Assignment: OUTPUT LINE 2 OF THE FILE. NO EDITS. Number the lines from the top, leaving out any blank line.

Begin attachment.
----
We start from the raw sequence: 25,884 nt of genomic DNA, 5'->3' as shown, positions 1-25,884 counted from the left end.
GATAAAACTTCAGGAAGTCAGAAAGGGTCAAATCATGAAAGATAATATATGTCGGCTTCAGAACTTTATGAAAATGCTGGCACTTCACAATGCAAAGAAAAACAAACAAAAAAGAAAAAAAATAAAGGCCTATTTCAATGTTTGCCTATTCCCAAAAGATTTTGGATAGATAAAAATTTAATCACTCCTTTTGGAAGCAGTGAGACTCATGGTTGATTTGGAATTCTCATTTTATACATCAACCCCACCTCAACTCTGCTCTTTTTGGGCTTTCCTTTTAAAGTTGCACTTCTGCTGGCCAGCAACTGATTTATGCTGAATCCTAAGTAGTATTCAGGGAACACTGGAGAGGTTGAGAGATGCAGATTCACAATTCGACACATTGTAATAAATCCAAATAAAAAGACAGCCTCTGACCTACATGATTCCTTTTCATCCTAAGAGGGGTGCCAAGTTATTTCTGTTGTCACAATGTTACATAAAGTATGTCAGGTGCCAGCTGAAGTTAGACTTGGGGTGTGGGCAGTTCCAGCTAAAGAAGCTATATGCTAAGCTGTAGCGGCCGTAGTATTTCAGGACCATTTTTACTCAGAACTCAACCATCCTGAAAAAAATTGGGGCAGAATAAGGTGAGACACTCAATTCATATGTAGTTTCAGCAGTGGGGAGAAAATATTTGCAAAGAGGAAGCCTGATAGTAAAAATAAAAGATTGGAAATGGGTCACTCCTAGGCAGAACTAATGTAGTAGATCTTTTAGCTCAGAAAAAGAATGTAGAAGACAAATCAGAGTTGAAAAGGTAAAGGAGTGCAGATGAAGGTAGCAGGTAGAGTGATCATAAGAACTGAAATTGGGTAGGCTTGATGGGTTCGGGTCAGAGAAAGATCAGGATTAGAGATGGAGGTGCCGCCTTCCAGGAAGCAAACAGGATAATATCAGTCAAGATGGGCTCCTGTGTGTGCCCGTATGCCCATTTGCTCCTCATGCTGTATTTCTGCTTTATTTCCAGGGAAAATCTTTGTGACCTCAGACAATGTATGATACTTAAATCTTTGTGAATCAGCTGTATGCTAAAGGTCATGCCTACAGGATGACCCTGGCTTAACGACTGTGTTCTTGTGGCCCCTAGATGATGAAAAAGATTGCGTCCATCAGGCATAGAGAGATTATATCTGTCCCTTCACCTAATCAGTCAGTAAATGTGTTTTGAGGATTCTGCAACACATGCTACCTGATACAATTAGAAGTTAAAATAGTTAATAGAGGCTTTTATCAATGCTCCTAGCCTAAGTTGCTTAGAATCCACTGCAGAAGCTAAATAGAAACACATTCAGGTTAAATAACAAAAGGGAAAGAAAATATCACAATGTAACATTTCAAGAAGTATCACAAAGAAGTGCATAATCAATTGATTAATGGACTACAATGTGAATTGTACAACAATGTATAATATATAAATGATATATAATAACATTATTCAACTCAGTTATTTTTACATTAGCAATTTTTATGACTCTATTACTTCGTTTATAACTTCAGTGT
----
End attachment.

GATAAAACTTCAGGAAGTCAGAAAGGGTCAAATCATGAAAGATAATATATGTCGGCTTCAGAACTTTATGAAAATGCTGGCACTTCACAATGCAAAGAAAAACAAACAAAAAAGAAAAAAAATAAAGGCCTATTTCAATGTTTGCCTATTCCCAAAAGATTTTGGATAGATAAAAATTTAATCACTCCTTTTGGAAGCAGTGAGACTCATGGTTGATTTGGAATTCTCATTTTATACATCAACCCCACCTCAACTCTGCTCTTTTTGGGCTTTCCTTTTAAAGTTGCACTTCTGCTGGCCAGCAACTGATTTATGCTGAATCCTAAGTAGTATTCAGGGAACACTGGAGAGGTTGAGAGATGCAGATTCACAATTCGACACATTGTAATAAATCCAAATAAAAAGACAGCCTCTGACCTACATGATTCCTTTTCATCCTAAGAGGGGTGCCAAGTTATTTCTGTTGTCACAATGTTACATAAAGTATGTCAGGTGCCAGCTGAAGTTAGACTTGGGGTGTGGGCAGTTCCAGCTAAAGAAGCTATATGCTAAGCTGTAGCGGCCGTAGTATTTCAGGACCATTTTTACTCAGAACTCAACCATCCTGAAAAAAATTGGGGCAGAATAAGGTGAGACACTCAATTCATATGTAGTTTCAGCAGTGGGGAGAAAATATTTGCAAAGAGGAAGCCTGATAGTAAAAATAAAAGATTGGAAATGGGTCACTCCTAGGCAGAACTAATGTAGTAGATCTTTTAGCTCAGAAAAAGAATGTAGAAGACAAATCAGAGTTGAAAAGGTAAAGGAGTGCAGATGAAGGTAGCAGGTAGAGTGATCATAAGAACTGAAATTGGGTAGGCTTGATGGGTTCGGGTCAGAGAAAGATCAGGATTAGAGATGGAGGTGCCGCCTTCCAGGAAGCAAACAGGATAATATCAGTCAAGATGGGCTCCTGTGTGTGCCCGTATGCCCATTTGCTCCTCATGCTGTATTTCTGCTTTATTTCCAGGGAAAATCTTTGTGACCTCAGACAATGTATGATACTTAAATCTTTGTGAATCAGCTGTATGCTAAAGGTCATGCCTACAGGATGACCCTGGCTTAACGACTGTGTTCTTGTGGCCCCTAGATGATGAAAAAGATTGCGTCCATCAGGCATAGAGAGATTATATCTGTCCCTTCACCTAATCAGTCAGTAAATGTGTTTTGAGGATTCTGCAACACATGCTACCTGATACAATTAGAAGTTAAAATAGTTAATAGAGGCTTTTATCAATGCTCCTAGCCTAAGTTGCTTAGAATCCACTGCAGAAGCTAAATAGAAACACATTCAGGTTAAATAACAAAAGGGAAAGAAAATATCACAATGTAACATTTCAAGAAGTATCACAAAGAAGTGCATAATCAATTGATTAATGGACTACAATGTGAATTGTACAACAATGTATAATATATAAATGATATATAATAACATTATTCAACTCAGTTATTTTTACATTAGCAATTTTTATGACTCTATTACTTCGTTTATAACTTCAGTGT